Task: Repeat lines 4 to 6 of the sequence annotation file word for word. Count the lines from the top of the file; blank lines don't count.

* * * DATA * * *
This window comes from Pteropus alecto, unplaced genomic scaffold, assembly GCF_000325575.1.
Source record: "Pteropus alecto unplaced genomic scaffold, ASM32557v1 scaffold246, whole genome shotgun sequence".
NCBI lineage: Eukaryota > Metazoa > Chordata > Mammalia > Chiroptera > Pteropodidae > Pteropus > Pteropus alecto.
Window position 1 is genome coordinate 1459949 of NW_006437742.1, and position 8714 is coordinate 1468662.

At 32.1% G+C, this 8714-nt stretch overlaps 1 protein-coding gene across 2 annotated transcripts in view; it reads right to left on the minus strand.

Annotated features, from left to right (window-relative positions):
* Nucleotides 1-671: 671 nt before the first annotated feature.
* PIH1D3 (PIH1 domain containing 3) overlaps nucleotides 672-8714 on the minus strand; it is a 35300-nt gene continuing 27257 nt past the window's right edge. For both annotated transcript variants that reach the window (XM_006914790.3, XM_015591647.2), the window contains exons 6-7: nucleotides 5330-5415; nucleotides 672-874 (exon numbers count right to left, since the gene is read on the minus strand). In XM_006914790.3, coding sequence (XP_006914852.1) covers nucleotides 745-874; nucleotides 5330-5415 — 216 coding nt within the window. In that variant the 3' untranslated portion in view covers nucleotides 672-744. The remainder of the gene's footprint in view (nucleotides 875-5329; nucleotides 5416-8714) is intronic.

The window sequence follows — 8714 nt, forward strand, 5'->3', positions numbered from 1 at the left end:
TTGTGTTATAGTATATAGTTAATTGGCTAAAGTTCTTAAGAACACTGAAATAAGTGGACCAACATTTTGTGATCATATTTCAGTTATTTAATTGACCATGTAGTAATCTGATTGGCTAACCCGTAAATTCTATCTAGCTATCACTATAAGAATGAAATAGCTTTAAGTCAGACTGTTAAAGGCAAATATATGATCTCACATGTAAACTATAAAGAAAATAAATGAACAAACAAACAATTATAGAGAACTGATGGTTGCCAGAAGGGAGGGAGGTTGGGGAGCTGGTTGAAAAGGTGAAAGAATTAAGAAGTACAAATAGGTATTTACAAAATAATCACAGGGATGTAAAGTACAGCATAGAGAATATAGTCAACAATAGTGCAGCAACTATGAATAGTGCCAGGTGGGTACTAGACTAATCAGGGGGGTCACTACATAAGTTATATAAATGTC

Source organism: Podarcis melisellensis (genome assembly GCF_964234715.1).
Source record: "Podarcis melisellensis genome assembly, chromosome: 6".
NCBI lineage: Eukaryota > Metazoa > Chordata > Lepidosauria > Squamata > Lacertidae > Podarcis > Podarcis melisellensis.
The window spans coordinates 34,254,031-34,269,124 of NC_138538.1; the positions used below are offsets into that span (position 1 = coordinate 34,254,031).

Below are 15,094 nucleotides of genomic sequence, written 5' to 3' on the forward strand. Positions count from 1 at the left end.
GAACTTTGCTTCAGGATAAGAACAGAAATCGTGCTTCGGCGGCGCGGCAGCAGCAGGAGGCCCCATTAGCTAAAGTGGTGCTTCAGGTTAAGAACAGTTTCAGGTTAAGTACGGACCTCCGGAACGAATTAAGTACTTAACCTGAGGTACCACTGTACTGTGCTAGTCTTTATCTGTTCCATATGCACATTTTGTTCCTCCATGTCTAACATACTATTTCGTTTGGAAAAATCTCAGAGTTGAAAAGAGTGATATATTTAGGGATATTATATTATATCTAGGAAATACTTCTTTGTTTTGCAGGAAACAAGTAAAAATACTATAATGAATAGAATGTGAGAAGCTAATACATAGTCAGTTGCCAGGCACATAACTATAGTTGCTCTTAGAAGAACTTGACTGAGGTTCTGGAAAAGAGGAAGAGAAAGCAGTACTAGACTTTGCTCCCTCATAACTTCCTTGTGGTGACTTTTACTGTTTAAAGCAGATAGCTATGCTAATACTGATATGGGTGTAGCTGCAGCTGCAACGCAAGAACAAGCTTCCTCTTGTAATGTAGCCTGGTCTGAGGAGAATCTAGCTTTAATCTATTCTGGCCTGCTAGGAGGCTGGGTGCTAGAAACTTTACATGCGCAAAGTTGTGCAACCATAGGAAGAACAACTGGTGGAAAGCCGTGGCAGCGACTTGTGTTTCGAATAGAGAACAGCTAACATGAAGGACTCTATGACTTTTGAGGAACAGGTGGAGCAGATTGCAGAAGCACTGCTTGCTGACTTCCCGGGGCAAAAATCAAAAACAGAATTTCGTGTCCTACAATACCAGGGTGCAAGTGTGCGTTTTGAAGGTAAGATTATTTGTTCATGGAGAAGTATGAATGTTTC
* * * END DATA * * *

Window position 1 is genome coordinate 1459949 of NW_006437742.1, and position 8714 is coordinate 1468662.

At 32.1% G+C, this 8714-nt stretch overlaps 1 protein-coding gene across 2 annotated transcripts in view; it reads right to left on the minus strand.

Annotated features, from left to right (window-relative positions):